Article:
Damon has very much been front and center since arriving with the Red Sox in 2002. He has been on-base machine and a grinder for his team while always being accessible to the fans and media.
But like some of his teammates he's battled with the last few years, Damon wondered if the theme of the 2006 season in Boston would be one of changing Sox.
Mike Timlin, the stalwart reliever who carried the bullpen for most of the season, is also a free agent. So is Bill Mueller, the blue collar third baseman of the last three seasons. First baseman Kevin Millar, who helped change the culture of the clubhouse upon his arrival in 2003, might also be gone as a free agent.
And ever since July, there has been plenty of speculation that the club might explore a trade for superstar slugger Manny Ramirez, who has filled the cleanup hole at Fenway for the majority of his five seasons in Boston. Ramirez, with 10 years of service in the Major Leagues and five with the Red Sox, has the right to veto any trade.
In the span of an instant on Friday evening, the Red Sox went from defending World Series champions to a unit that could see its share of transition.
"This whole clubhouse could be different," said Damon. "I don't even know where to start. Mike Timlin is a free agent; Billy Mueller, who is going to look very attractive to many teams; Kevin Millar, who has been great in the clubhouse and has helped keep us loose. The Manny situation, what's going to happen with that? There's a lot of uncertainty right now. Of course, we wish we didn't have to start answering these questions, but, unfortunately, our season is over."
This is the type of transition any team goes through at the end of the season. But it was close to the heartstrings of these Red Sox, who suffered a gut wrenching defeat in the American League Championship Series two years ago, came back to win the World Series in the most dramatic fashion last year, and then willed their way to postseason play this year despite a barrage of injuries to key cogs.
The end -- getting swept out of the Division Series by the White Sox -- was all so sudden.
"I keep saying that it's still difficult to get over that we lost and we're not playing tomorrow," said Mueller. "I don't know what's going to happen in that regard with anybody or everybody. That kind of emotion I think will be something that will happen later if things end up that way. I would hate to think that at first, right now, because I just don't know. I would prefer to think positively."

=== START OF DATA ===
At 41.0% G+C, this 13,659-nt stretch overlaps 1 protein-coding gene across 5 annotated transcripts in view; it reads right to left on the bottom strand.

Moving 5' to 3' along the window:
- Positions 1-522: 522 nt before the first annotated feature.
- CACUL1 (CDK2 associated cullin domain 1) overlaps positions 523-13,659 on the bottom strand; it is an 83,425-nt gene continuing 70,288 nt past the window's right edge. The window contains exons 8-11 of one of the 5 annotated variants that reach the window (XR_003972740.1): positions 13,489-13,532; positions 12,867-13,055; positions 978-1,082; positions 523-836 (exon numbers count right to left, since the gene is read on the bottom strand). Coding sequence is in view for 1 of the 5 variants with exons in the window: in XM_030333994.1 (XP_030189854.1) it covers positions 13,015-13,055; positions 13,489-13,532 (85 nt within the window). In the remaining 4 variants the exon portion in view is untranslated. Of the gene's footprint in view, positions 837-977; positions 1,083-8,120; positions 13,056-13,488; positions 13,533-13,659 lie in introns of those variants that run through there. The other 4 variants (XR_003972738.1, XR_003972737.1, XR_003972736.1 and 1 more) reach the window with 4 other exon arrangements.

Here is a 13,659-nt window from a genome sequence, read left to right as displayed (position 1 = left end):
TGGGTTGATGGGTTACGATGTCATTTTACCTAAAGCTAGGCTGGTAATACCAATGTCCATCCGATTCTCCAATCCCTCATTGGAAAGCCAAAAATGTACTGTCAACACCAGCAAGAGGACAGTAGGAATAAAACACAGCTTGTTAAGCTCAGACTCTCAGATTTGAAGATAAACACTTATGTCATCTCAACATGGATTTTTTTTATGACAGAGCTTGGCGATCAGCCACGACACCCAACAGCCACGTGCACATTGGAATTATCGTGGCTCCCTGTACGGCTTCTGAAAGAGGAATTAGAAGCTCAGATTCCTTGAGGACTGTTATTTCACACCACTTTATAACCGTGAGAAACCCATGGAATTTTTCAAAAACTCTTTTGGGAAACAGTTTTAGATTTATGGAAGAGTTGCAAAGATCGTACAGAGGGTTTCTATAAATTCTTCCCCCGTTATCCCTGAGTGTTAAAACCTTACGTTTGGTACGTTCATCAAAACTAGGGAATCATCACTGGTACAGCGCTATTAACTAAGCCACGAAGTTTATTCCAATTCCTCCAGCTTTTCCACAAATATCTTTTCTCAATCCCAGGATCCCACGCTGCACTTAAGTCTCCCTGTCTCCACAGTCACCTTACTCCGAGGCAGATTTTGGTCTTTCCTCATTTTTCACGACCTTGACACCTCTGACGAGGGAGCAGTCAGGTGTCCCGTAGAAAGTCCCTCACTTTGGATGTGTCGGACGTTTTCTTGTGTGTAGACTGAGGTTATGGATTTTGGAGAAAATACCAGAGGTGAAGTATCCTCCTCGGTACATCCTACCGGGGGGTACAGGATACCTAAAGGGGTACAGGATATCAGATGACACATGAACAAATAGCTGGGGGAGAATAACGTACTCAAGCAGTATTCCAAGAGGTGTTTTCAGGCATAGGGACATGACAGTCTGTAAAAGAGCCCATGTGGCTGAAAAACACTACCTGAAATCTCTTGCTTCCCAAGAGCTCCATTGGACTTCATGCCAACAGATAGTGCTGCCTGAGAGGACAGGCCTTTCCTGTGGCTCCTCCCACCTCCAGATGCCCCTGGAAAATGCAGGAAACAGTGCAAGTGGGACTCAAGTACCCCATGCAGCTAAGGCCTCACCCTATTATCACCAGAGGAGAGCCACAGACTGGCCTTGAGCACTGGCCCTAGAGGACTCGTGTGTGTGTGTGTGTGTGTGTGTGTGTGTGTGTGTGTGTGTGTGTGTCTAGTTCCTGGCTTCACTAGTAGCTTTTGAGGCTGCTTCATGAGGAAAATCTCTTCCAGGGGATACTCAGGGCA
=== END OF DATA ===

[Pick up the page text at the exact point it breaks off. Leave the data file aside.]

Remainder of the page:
There is a good collection of talent slated to come back, including captain Jason Varitek, designated hitter David Ortiz, right fielder Trot Nixon, shortstop Edgar Renteria, and the entire starting rotation, topped by a hopefully rejuvenated Curt Schilling.
"It's the nature of the business, unfortunately it has to happen that way," said veteran knuckleballer Tim Wakefield. "It's going to be sad, but it happens. Whoever is not here next year, I'm sure they'll do fine wherever they are."
The Damon negotiations are the ones that will be followed the closest.
"I think I'm the big guy they need to try to sign," said Damon. "I know the players are pushing for me to come back. [We'll] just have to see. I'm looking for five-plus [years]. We know what Manny and David can do, but I make them look good. And they make me look good."
The Red Sox, with the savvy Epstein running the front office and the ownership always committed to making a strong financial commitment, are all but certain to report to Fort Myers, Fla., in February with a solid team. It's just a matter of exactly what it looks like.
"If I get a chance, we'll reach out and see if we can sign back here," Timlin said. "I enjoyed it here. I had a great time. As is the business of baseball, there's free agents, there's turnover, guys move. They may bring in guys to replace the free agents that have better seasons and they could run back to the World Series next year. You never know."